For a clear distinction between all these plots and relationships we need to be aware of, beyond the poetic literary categories, the forms of the other arts, of music for example, sculpture, or painting.

If there is no connection between automatic poetry and fauvism painting, they have something in common with the spirit of the times. There is a homologous ground of social reflection, which gave this expression in poetry and that in painting.

At the high level of creation, meditation becomes the music of the sounds, and literature, painting or sculpture, a geometrical balance of meanings and reasoning.

In the arts, as well as in philosophy, from one point onwards nothing new is being told. After the Greeks, every great work has been great in the sense that it appears in a new form, in a different way, through a different expression.

The true creator finally rises in the memory of people, after having previously died in their knowledge. That is the rule. And the opposite is the exception. Stirb und werde! (die and become), as Goethe said.

Sacrifice to the bedecking sun and the monster in chaos is the life of the creator. And a will which he will sign with his blood. Like Faust who, with the sage’s cap, signed a pact with the goatish feet devil. Do you think it is a coincidence, that Heraclitus, Plato, Nietzsche, Solomos, Cavafy, lived and died, forlorn, homeless, unwed, hermetic, childless and reclusive?

In the mental supervision of “Faust” Goethe formulates in a completely strict and geometric way man’s prohibitions for the god. The problem of god is a charge and a claim of critical philosophy and science. That is, of those research methods that offer the highest level of solvency regarding the unadulterated truth. Thus, the various historical religions, which deal with the problem of god, automatically disappear from the map of this problematic.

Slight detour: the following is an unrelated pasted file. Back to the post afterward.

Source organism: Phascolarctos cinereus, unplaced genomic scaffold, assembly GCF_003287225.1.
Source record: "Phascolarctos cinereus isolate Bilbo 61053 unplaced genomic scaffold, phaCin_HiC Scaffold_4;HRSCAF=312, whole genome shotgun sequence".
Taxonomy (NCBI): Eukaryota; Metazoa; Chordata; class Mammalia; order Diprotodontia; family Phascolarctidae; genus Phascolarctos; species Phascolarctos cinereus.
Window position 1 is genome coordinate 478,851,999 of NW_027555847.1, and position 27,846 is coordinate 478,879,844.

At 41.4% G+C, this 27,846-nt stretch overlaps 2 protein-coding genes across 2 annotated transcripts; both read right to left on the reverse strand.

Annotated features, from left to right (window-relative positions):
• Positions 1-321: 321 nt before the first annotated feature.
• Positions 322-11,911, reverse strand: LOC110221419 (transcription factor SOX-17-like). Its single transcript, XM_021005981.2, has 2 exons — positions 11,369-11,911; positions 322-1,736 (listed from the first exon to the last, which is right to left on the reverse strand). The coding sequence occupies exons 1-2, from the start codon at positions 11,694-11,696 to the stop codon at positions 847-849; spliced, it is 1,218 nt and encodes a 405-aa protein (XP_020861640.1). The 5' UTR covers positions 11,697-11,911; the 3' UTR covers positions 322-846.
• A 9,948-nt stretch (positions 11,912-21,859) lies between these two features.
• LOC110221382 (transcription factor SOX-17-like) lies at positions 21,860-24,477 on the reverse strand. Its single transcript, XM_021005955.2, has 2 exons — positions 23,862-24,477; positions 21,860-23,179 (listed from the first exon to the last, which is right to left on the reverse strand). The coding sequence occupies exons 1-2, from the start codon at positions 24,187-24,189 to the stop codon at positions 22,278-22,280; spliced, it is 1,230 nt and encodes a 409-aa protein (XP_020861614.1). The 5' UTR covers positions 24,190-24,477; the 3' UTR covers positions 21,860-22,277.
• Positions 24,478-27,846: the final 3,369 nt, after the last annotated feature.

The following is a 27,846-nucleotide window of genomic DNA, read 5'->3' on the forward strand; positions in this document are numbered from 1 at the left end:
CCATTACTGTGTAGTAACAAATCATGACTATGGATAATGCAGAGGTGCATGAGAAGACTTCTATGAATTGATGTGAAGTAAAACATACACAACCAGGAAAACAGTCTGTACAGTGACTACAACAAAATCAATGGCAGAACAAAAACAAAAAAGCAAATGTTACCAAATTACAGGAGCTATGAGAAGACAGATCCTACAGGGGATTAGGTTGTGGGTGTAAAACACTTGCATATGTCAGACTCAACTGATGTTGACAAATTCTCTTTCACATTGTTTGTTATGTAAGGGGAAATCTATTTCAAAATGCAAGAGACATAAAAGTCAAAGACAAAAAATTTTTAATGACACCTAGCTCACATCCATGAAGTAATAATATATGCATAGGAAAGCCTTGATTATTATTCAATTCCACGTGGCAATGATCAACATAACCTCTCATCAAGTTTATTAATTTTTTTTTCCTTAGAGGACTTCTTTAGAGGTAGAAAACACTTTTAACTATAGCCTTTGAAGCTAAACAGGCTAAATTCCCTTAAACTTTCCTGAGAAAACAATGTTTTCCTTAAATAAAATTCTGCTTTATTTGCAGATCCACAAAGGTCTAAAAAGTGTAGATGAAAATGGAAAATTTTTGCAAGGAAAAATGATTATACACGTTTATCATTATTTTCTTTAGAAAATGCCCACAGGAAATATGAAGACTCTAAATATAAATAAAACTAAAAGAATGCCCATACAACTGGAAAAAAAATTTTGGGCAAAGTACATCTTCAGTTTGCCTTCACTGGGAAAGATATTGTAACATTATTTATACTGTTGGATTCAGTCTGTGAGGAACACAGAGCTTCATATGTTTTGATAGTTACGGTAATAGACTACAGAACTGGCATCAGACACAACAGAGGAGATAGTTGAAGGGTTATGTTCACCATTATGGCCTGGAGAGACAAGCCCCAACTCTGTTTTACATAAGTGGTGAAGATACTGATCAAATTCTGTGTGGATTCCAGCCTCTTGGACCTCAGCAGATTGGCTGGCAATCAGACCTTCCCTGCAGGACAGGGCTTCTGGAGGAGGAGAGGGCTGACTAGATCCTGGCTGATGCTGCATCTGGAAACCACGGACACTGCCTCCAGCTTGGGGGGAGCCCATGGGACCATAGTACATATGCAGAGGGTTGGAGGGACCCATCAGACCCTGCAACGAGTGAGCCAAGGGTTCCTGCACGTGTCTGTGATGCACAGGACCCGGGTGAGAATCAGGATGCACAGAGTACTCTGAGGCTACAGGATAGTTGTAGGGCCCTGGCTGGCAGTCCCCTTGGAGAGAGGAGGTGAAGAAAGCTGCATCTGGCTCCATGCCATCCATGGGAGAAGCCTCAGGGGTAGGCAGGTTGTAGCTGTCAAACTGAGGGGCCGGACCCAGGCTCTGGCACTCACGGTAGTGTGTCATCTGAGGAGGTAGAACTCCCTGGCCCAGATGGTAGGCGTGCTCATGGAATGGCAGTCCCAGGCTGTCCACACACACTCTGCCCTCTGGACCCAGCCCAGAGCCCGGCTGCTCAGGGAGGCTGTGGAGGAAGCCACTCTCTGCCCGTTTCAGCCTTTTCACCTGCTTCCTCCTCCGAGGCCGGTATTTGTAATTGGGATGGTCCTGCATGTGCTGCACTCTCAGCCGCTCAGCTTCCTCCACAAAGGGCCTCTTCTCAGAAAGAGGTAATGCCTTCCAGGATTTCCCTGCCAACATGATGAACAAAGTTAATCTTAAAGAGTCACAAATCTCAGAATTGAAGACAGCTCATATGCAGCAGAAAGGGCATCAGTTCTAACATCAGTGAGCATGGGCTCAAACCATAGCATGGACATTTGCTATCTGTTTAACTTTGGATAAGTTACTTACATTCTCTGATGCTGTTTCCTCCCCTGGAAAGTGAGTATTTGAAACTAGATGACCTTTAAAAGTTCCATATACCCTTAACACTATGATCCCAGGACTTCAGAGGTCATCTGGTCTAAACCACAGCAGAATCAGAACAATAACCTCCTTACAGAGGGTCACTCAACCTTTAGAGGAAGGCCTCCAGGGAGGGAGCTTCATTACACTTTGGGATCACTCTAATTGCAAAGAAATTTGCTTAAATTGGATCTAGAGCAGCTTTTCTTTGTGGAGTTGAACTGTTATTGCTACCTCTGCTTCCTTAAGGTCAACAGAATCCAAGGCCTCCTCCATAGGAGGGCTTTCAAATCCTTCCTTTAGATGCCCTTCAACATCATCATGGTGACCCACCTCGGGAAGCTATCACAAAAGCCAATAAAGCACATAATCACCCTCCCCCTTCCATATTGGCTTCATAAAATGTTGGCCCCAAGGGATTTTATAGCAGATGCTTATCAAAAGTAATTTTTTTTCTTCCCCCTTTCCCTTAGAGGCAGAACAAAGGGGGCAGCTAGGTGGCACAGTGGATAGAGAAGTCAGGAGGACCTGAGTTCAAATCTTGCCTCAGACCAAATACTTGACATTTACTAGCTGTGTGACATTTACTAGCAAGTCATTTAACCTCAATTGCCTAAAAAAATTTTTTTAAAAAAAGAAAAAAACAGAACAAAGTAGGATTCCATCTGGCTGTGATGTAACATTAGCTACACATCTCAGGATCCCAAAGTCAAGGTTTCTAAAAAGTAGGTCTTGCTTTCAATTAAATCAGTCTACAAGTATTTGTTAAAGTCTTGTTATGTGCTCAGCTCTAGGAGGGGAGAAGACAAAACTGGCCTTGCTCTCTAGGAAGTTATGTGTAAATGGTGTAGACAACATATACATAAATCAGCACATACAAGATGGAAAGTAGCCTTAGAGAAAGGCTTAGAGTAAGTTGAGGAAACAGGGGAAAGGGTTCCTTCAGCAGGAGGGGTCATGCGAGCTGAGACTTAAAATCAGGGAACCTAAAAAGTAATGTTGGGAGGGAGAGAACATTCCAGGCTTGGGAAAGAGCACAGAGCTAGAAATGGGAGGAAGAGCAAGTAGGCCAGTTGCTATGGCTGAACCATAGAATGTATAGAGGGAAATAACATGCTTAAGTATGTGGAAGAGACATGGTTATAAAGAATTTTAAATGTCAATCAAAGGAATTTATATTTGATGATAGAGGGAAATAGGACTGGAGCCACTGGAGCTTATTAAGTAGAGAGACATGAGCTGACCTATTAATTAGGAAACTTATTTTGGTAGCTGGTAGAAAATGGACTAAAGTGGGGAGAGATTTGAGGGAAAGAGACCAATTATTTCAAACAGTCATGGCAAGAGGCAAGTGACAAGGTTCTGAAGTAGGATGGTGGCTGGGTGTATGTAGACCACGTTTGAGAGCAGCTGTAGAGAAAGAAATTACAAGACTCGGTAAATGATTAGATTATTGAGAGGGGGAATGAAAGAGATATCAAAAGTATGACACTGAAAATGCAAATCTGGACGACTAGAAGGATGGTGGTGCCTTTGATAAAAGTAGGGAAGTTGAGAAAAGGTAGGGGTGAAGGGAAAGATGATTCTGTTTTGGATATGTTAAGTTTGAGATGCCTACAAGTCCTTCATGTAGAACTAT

It is well known that Gretchen’s Question is a point of action, a moment in spacetime, in the plot of the myth of Goethe’s tragedy Faust. Philosophy chose this moment, and “blamed”, in Goethe’s thinking, people questioning for God, because in Goethe’s Faust it saw the universal human type of the European, and in Goethe himself the “Olympian” poet of Europe.

A mental journey like the one of old Odysseus in the seas of Poseidon, of pallid Dante in the Hades of our soul, of the sun scorched Plato in places above the heavens. Ahead there is the faraway road of long-suffering Oedipus through the darkness of the unconscious, and the flames of consciousness.

Goethe will in turn give us back the essence of old wisdom: that a love which does not bring the seed of misery and death is the subject of a comedy.

We are in the Symplegades stones of our quest, which open and close incessantly. Do not let them crush us. Along with the Argonauts.

And in a context of attribution of liability regarding our individual volition, in response to Gretchen’s question Faust’s reply would have told us:

A man who believes in god has a dead god inside him. A man who does not believe in god has a dead human inside him.

Slav Dostoevsky will give the same answer as Goethe to Gretchen’s question:

If Stavrogin believes, he does not believe that he believes.

If Stavrogin does not believe, he does not believe that he does not believe.

But neither Goethe nor Dostoevsky made something new. Both of them walked through open doors when the question of questions was asked.

Twenty centuries ago, a great Greek had overtaken both of them. Gretchen’s question was first recited in iambic measures by Euripides the Athenian in his tragedy Eleni:

What is god, and what isn’t, and what’s in between?

Which man searched for it, and went farther?

The god of Euripides, is the man of the earth who, lingering between life and death, struggles to understand the meaning of his existence in the universe.